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June 30, 2022

Sixers signing Danuel House Jr. to two-year deal

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Danuel-House-Jr-Sixers-James-Harden-Rockets-UST Troy Taormina/USA Today Sports

Danuel House Jr. and James Harden together during their shared time in Houston.

The Sixers are signing Danuel House Jr. to a two-year deal, a source confirmed to PhillyVoice on Thursday evening.

House will be signed using the team's bi-annual exception, according to a source familiar with the situation. He will have a player option on the second year of the contract.

The best run of House's career, naturally, came while playing for the Houston Rockets while James Harden and Daryl Morey were still with the franchise. In the two years House spent with Harden in Houston, he posted some of his best shooting numbers as a pro, hitting 41.6 percent of his threes in 2018-19 and 36.3 percent of his threes in 2019-20, the season that ended with the NBA shacked up in the bubble. To get the most out of House, the Sixers simply have to hope that the blueprint from that 2018-19 season holds up several years later. House shot 39 percent on corner threes that season, joining Rockets teammates Gerald Green and P.J. Tucker as players who made an offensive living waiting for Harden to create out of pick-and-rolls. 

(Fun fact: P.J. Tucker led the NBA in corner threes that season, the only player to make 100-plus of them during the regular season. Not bringing this up for any particular reason.)

There will be jokes about Morey simply trying to reunite the old Rockets teams, and while there's some merit to the barbs, Houston is not the only place where House has earned solid reviews. The Harden-less years have been relatively uneventful for House, the veteran wing playing in parts of the last two seasons for the Rockets, Knicks and Jazz. His stint to end the 2021-22 season in Utah was fairly comfortably the best run during that time, with House appearing in 25 games and all six Jazz playoff games last season. House's three-point shooting took a dive in the playoffs, but up to that point he had been a sturdy, accurate shooter for the Jazz as they came down the stretch, on top of being a switchable, reliable defender on the other end of the floor. At many points down the stretch, House was a better and more reliable role player than Royce O'Neale, who the Jazz agreed to trade to Brooklyn on Thursday for a first-round pick.

The praise House earned in Utah did not go unnoticed in Philadelphia, and they did not go unnoticed by Doc Rivers specifically. As the Sixers put their heads together ahead of free agency to put together a stronger roster for next season, Rivers was impressed with what he heard and learned about House from some of the staffers on Utah's outgoing coaching staff, who noted that he had been one of their most consistent players down the stretch of the season. Rivers spoke to House at the start of free agency, a source familiar with the situation told PhillyVoice, and the two came away feeling good about where he fits into the picture and what he brings at this part of his career.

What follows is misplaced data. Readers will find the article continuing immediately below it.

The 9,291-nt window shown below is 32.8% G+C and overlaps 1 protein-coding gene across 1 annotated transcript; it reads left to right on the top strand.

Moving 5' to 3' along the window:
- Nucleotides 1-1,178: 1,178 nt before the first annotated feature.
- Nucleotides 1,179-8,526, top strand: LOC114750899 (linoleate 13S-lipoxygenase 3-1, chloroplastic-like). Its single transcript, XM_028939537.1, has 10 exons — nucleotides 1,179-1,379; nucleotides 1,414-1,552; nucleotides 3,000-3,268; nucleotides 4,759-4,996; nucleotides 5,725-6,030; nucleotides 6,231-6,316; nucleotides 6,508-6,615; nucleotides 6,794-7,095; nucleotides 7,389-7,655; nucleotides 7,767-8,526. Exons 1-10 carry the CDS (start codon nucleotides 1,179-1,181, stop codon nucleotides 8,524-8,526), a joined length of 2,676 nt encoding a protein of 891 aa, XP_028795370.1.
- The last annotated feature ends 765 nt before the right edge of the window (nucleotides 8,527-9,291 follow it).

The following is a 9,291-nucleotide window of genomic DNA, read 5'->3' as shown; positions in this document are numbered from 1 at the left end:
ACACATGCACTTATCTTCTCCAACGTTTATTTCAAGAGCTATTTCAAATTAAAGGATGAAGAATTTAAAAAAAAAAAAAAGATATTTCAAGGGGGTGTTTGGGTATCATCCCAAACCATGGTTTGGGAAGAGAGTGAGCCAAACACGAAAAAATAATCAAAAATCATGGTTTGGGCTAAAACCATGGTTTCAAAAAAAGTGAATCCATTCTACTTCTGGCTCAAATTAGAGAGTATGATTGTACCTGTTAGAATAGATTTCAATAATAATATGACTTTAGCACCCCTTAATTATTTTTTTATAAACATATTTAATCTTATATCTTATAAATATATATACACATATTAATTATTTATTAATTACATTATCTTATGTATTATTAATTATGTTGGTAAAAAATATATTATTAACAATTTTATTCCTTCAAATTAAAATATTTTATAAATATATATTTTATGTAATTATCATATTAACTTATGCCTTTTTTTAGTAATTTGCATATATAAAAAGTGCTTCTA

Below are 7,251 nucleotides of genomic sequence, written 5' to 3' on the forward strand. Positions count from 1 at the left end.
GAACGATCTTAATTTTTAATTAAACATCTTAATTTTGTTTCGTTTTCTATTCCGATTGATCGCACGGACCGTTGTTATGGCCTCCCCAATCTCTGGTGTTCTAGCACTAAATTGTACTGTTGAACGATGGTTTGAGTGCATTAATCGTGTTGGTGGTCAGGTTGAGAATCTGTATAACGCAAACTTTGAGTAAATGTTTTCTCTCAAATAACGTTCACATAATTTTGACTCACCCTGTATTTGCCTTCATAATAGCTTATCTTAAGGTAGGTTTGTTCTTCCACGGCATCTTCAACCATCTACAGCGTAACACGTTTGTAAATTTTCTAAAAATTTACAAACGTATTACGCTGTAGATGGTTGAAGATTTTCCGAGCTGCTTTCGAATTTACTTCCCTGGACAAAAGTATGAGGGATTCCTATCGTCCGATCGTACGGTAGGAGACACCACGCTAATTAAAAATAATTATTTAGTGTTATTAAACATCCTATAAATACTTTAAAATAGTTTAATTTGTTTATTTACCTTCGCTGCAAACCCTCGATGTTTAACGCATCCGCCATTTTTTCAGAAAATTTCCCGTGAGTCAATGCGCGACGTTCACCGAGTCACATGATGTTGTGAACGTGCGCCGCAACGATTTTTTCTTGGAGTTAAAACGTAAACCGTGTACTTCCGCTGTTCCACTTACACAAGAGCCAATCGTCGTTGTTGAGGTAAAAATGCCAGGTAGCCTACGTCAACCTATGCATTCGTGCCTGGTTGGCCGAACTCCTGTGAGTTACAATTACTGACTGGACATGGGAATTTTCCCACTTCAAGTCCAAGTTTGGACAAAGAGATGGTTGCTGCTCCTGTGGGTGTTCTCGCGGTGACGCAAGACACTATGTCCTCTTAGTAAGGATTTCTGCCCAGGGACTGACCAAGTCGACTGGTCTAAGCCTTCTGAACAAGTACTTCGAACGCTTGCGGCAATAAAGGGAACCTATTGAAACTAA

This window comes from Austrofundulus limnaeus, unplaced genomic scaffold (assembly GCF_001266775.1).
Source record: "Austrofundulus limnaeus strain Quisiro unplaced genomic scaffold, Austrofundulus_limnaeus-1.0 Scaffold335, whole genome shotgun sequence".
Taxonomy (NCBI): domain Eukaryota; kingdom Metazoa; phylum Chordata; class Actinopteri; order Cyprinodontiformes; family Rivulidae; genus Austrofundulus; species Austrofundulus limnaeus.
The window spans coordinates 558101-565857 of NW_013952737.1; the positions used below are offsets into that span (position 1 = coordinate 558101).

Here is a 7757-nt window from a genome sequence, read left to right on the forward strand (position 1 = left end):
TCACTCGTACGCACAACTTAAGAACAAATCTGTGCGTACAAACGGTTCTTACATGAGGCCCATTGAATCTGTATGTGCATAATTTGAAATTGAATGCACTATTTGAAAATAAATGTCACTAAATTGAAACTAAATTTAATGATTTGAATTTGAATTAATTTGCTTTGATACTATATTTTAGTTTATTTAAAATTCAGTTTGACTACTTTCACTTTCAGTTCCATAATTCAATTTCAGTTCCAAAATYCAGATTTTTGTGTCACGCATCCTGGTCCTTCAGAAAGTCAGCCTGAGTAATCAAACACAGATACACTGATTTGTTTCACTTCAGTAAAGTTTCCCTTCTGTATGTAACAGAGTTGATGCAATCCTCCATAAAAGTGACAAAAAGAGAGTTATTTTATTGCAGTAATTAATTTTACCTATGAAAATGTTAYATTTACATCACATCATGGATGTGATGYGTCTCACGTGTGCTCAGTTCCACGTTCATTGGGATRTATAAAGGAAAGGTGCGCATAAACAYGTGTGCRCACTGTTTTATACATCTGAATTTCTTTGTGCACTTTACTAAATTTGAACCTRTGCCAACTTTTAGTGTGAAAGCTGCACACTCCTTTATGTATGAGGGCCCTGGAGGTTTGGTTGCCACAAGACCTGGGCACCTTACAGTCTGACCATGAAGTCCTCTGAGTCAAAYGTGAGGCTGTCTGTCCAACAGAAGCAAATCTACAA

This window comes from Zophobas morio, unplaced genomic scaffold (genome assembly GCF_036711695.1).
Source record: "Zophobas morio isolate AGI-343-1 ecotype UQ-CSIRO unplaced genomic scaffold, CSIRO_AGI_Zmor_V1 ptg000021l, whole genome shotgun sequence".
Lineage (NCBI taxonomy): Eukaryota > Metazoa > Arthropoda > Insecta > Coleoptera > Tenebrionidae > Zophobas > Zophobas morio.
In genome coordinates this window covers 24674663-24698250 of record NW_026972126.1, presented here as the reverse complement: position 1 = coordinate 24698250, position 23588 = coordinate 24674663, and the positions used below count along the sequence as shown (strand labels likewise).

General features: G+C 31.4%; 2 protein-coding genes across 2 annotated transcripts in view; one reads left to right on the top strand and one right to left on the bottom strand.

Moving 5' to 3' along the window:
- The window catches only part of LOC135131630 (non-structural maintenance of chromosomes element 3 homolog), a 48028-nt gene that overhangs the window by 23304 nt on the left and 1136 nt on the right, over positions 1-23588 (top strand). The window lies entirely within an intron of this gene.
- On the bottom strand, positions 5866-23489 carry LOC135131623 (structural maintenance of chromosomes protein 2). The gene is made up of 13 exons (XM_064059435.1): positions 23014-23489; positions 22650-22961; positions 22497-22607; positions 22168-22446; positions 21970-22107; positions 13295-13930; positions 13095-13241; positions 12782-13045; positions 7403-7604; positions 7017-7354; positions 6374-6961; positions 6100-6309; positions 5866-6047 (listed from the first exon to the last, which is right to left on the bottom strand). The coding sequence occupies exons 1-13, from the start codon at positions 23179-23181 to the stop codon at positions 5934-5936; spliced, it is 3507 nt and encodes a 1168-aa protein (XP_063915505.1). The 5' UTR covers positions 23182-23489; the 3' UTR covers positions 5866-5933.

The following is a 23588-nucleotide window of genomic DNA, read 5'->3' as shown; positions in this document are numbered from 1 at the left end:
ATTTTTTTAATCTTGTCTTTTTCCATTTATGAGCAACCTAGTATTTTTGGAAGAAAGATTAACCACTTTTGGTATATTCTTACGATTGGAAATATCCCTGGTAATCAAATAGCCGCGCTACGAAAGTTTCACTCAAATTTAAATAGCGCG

There were concerns about House's maturity earlier in his NBA career. If you have heard House's name without paying close attention to the league over the last half-decade, it's likely because of that stint in the bubble. House was famously kicked out of the NBA's Disney World bubble for a violation of health and safety protocols during Houston's second-round series against the Lakers, the league handing down a harsher punishment than initially expected. In a statement released at the time, the NBA revealed that House had an unauthorized guest in his hotel room and would be unable to participate in games for the rest of the season.

Philadelphia's brain trust believes that House has matured in the time since that incident, and that his mentality at 29 years old is one of a player committed to being whatever the team needs on a given night. Not only that, House fits into Philadelphia's broader philosophical push heading into this offseason: they believe they are in need of players who can bring something to the table on both ends of the floor, "16 game players" to borrow from NBA lexicon. They have seen rotation players fall out of favor quickly when teams can exploit them on one end of the floor or another, and believe that House should be able to hold up when it matters. He won't offer much self-creation, but he's a willing and (mostly) able shooter who has good size and above-average athleticism on the wing, giving them flexibility with lineups.

Between the versatility of De'Anthony Melton, House giving them a boost on the wing, and some other moves that may end up coming to fruition, the Sixers are on a quest to be a tougher, more bulletproof team for when the games slow down in the playoffs. House is part of that push. 

This story is developing.


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